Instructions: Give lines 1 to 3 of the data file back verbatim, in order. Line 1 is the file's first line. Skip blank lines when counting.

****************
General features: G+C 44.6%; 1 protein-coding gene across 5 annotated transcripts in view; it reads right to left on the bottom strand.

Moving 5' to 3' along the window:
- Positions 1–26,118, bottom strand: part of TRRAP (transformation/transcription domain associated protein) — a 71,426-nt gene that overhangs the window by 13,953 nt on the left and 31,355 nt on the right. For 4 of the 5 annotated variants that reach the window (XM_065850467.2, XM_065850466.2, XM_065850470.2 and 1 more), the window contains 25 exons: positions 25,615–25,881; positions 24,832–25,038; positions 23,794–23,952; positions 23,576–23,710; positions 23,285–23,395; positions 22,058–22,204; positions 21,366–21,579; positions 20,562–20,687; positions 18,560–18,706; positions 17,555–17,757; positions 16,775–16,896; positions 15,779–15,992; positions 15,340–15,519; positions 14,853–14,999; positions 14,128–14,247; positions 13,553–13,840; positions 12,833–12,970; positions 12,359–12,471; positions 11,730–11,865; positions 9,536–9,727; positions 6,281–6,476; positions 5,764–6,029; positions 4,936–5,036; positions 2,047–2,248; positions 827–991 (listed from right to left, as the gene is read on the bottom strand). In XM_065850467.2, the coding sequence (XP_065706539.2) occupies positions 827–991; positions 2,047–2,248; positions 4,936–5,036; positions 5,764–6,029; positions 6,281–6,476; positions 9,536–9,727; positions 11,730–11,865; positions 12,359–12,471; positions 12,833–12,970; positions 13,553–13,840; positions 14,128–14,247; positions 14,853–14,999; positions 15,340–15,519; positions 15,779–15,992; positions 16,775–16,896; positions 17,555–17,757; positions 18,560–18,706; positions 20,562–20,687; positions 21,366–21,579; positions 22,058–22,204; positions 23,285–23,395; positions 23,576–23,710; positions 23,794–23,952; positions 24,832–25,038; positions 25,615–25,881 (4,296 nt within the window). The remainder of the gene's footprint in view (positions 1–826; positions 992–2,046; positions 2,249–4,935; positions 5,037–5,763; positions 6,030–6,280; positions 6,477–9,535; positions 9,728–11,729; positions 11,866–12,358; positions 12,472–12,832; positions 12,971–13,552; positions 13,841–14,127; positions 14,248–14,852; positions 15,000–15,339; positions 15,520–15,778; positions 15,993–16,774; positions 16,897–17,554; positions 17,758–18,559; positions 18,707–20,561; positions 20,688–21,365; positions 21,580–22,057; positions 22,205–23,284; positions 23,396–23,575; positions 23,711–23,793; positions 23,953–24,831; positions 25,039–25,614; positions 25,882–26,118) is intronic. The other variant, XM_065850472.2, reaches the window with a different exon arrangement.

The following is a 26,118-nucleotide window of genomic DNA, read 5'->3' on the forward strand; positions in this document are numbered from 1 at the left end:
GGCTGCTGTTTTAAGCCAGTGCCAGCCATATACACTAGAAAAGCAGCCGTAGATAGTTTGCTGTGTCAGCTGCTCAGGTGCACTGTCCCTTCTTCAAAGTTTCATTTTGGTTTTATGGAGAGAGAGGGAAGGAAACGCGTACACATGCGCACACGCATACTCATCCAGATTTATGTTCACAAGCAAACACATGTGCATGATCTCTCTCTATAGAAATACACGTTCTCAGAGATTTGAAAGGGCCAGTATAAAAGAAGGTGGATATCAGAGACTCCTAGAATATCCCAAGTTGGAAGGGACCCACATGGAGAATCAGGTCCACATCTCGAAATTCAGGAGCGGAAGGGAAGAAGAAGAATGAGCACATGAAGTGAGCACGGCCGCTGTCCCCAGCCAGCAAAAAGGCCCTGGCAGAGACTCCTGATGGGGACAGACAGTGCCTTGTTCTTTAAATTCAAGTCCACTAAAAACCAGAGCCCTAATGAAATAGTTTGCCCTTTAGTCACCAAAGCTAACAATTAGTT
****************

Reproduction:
General features: G+C 44.6%; 1 protein-coding gene across 5 annotated transcripts in view; it reads right to left on the bottom strand.

Moving 5' to 3' along the window:
- Positions 1–26,118, bottom strand: part of TRRAP (transformation/transcription domain associated protein) — a 71,426-nt gene that overhangs the window by 13,953 nt on the left and 31,355 nt on the right. For 4 of the 5 annotated variants that reach the window (XM_065850467.2, XM_065850466.2, XM_065850470.2 and 1 more), the window contains 25 exons: positions 25,615–25,881; positions 24,832–25,038; positions 23,794–23,952; positions 23,576–23,710; positions 23,285–23,395; positions 22,058–22,204; positions 21,366–21,579; positions 20,562–20,687; positions 18,560–18,706; positions 17,555–17,757; positions 16,775–16,896; positions 15,779–15,992; positions 15,340–15,519; positions 14,853–14,999; positions 14,128–14,247; positions 13,553–13,840; positions 12,833–12,970; positions 12,359–12,471; positions 11,730–11,865; positions 9,536–9,727; positions 6,281–6,476; positions 5,764–6,029; positions 4,936–5,036; positions 2,047–2,248; positions 827–991 (listed from right to left, as the gene is read on the bottom strand). In XM_065850467.2, the coding sequence (XP_065706539.2) occupies positions 827–991; positions 2,047–2,248; positions 4,936–5,036; positions 5,764–6,029; positions 6,281–6,476; positions 9,536–9,727; positions 11,730–11,865; positions 12,359–12,471; positions 12,833–12,970; positions 13,553–13,840; positions 14,128–14,247; positions 14,853–14,999; positions 15,340–15,519; positions 15,779–15,992; positions 16,775–16,896; positions 17,555–17,757; positions 18,560–18,706; positions 20,562–20,687; positions 21,366–21,579; positions 22,058–22,204; positions 23,285–23,395; positions 23,576–23,710; positions 23,794–23,952; positions 24,832–25,038; positions 25,615–25,881 (4,296 nt within the window). The remainder of the gene's footprint in view (positions 1–826; positions 992–2,046; positions 2,249–4,935; positions 5,037–5,763; positions 6,030–6,280; positions 6,477–9,535; positions 9,728–11,729; positions 11,866–12,358; positions 12,472–12,832; positions 12,971–13,552; positions 13,841–14,127; positions 14,248–14,852; positions 15,000–15,339; positions 15,520–15,778; positions 15,993–16,774; positions 16,897–17,554; positions 17,758–18,559; positions 18,707–20,561; positions 20,688–21,365; positions 21,580–22,057; positions 22,205–23,284; positions 23,396–23,575; positions 23,711–23,793; positions 23,953–24,831; positions 25,039–25,614; positions 25,882–26,118) is intronic. The other variant, XM_065850472.2, reaches the window with a different exon arrangement.